With regard to negligent hiring and training claims, the Cardona court also held that "[l]eave to amend the complaint was also properly denied, as plaintiff's factual allegations were insufficient to support his claim that the City was negligent in hiring, training, supervising or retaining defendant police officer" (271 AD2d at 222). Significantly, Cardona did not find that the tort claim (negligence in hiring, training, supervising or retaining defendant police officer) was deficient because of the lack of any factual allegation on the issue of notice of any violent propensity on the part of the officer. Rather, Cardona held that such tort claim was deficient because "[a]s the officer was not acting within the scope of his employment or under the City's control, any alleged deficiency in its hiring or training procedures could not have proximately caused plaintiff's injuries" (id.).

We find the implications of this secondary holding in Cardona problematic. Carried to its logical conclusion, Cardona appears to hold that a connection between a police officer's employment and the injured plaintiff (i.e. that the officer's misconduct toward the injured plaintiff occurred while he was on duty) is a sine qua non for imposing liability on the City under the theory of negligent hiring and retention of a police officer with violent propensities. Such limitations, however, would be inconsistent with the Court of Appeals holding in McCrink and its progeny, and we therefore decline to follow it. Significantly, the cases cited by Cardona, namely K. I. v New York City Bd. of Educ. (256 AD2d 189, 192 [1st Dept. 1998]) and McDonald v Cook (252 AD2d 302, 305 [3rd Dept 1998], lv denied 93 NY2d 812 [1999]), do not support such a limited scope of liability toward the City for negligently hiring, retaining or supervising a police officer with violent propensities. In fact, neither case relied upon by Cardona addresses, let alone distinguishes, the Court of Appeals precedent, clearly applicable here, of McCrink and its progeny, as to whether the City negligently retained or supervised a police officer by placing the officer who was known to be violent in a position in which he could harm others.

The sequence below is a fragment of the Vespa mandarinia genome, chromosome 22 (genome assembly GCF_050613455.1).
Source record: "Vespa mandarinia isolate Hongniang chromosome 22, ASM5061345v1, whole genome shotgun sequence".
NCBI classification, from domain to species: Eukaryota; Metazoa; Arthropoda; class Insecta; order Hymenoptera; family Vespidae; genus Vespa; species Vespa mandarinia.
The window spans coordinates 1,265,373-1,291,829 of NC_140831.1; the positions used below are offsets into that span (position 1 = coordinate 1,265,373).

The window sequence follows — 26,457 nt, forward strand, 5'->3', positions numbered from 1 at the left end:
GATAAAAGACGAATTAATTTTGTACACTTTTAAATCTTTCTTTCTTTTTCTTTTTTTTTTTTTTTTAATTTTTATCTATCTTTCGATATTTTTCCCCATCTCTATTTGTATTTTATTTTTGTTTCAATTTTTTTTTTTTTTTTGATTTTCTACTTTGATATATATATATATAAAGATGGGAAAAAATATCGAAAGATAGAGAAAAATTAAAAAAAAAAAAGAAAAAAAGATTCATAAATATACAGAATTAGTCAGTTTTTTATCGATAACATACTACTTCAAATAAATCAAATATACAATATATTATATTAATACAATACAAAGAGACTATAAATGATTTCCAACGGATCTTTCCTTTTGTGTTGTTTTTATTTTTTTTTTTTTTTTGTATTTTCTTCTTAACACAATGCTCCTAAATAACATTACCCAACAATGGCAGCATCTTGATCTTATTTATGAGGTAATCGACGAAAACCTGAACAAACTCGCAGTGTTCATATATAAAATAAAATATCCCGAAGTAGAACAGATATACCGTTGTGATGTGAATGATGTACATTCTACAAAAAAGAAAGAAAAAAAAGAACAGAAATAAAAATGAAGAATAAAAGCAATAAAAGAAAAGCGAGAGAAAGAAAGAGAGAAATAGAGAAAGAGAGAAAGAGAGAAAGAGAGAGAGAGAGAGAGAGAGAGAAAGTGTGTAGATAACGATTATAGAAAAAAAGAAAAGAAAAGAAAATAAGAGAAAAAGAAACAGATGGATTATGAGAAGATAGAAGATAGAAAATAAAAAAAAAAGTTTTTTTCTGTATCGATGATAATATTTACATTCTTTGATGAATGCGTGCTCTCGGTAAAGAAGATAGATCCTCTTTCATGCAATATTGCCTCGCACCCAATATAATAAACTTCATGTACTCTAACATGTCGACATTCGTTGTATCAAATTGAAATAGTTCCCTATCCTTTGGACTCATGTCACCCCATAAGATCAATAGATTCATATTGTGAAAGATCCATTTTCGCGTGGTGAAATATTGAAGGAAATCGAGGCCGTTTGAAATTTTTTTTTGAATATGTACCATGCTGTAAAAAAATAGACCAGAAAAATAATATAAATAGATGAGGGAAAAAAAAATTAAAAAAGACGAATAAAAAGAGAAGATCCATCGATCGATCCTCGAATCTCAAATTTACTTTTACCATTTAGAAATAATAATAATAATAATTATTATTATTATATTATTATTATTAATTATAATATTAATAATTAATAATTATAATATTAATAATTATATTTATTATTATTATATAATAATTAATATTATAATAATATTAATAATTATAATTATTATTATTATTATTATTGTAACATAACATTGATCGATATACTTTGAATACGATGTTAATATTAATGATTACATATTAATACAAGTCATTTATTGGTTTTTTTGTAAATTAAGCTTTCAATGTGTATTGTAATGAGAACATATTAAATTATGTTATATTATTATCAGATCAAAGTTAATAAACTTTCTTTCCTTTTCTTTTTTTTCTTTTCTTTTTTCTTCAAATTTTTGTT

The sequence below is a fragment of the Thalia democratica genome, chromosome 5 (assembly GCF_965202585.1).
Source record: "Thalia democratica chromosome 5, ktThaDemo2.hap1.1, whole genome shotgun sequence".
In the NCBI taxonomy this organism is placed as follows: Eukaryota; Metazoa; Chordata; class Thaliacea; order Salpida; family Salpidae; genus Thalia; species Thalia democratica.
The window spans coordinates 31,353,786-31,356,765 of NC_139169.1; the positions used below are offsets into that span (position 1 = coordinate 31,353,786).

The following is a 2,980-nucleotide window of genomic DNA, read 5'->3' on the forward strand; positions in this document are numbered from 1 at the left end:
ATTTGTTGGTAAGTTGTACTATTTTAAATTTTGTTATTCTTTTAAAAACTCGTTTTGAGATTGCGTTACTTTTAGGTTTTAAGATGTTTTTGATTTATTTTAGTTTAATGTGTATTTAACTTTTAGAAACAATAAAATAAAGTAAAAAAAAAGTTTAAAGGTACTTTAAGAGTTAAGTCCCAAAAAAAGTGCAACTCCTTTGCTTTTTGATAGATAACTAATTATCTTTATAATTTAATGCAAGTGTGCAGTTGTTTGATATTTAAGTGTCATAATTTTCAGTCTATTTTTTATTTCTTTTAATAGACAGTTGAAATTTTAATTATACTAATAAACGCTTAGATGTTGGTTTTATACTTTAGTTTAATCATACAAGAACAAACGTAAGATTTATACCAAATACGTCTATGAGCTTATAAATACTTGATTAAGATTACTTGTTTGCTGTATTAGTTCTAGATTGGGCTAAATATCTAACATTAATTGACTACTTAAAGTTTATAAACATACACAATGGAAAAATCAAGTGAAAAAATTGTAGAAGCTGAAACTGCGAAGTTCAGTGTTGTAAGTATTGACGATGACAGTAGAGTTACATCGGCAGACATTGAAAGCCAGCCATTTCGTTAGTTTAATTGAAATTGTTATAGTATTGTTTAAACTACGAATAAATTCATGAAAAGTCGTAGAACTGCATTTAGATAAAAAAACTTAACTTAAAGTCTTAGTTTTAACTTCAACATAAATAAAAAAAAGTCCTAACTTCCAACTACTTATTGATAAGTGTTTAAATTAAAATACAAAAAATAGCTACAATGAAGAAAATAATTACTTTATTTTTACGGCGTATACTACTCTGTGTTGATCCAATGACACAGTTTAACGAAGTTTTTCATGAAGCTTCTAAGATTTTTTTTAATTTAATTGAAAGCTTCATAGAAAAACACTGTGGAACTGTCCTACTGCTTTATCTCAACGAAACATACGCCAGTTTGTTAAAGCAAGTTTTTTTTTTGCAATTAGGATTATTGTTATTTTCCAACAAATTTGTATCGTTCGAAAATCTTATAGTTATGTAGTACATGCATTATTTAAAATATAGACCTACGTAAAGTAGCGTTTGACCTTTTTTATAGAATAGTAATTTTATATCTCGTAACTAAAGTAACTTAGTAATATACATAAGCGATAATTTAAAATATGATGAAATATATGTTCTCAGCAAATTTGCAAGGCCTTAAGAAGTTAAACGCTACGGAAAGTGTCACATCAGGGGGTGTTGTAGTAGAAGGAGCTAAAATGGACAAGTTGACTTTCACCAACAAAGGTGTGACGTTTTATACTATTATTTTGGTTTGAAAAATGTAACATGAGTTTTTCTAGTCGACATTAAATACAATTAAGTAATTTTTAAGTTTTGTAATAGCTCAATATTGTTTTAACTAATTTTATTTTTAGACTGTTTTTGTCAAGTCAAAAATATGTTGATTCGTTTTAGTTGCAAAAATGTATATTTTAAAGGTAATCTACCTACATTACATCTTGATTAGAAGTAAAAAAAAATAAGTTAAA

Finally, we are cognizant of the fact that all police officers involved in this case have adamantly denied ever receiving even a single complaint about the offending officer's alleged violent propensities. In contrast, plaintiff has presented evidence that the City was informed on numerous occasions, prior to the fatal shooting, about the officer's abusive conduct toward Fontanez and her daughter. Under the circumstances, this case presents genuine issues of material fact as to whether the City negligently supervised and retained an officer with violent propensities, and whether the intervening intentional tort of the off-duty officer was itself a foreseeable harm that shaped the duty imposed upon the City when it failed to guard against a police officer with violent propensities. When such questions of breach of duty and proximate cause exist, summary judgment is not proper. These questions of fact must be reserved for the jury. The City's motion for summary judgment on the issue of proximate cause should have been denied.

Accordingly, the order of the Supreme Court, Bronx County (Larry S. Schachner, J.), entered February 13, 2014, which granted defendant's motion for summary judgment dismissing the complaint should be reversed, on the law, without costs, and defendant's motion denied.

All concur.

Order, Supreme Court, Bronx County (Larry S. Schachner, J.), entered February 13, 2014, reversed, on the law, without costs, and defendant's motion denied.

Opinion by Renwick J. All concur.

Acosta, J.P., Renwick, Moskowitz, Manzanet-Daniels, Feinman, JJ.

THIS CONSTITUTES THE DECISION AND ORDER

OF THE SUPREME COURT, APPELLATE DIVISION, FIRST DEPARTMENT.

ENTERED: SEPTEMBER 22, 2015

CLERK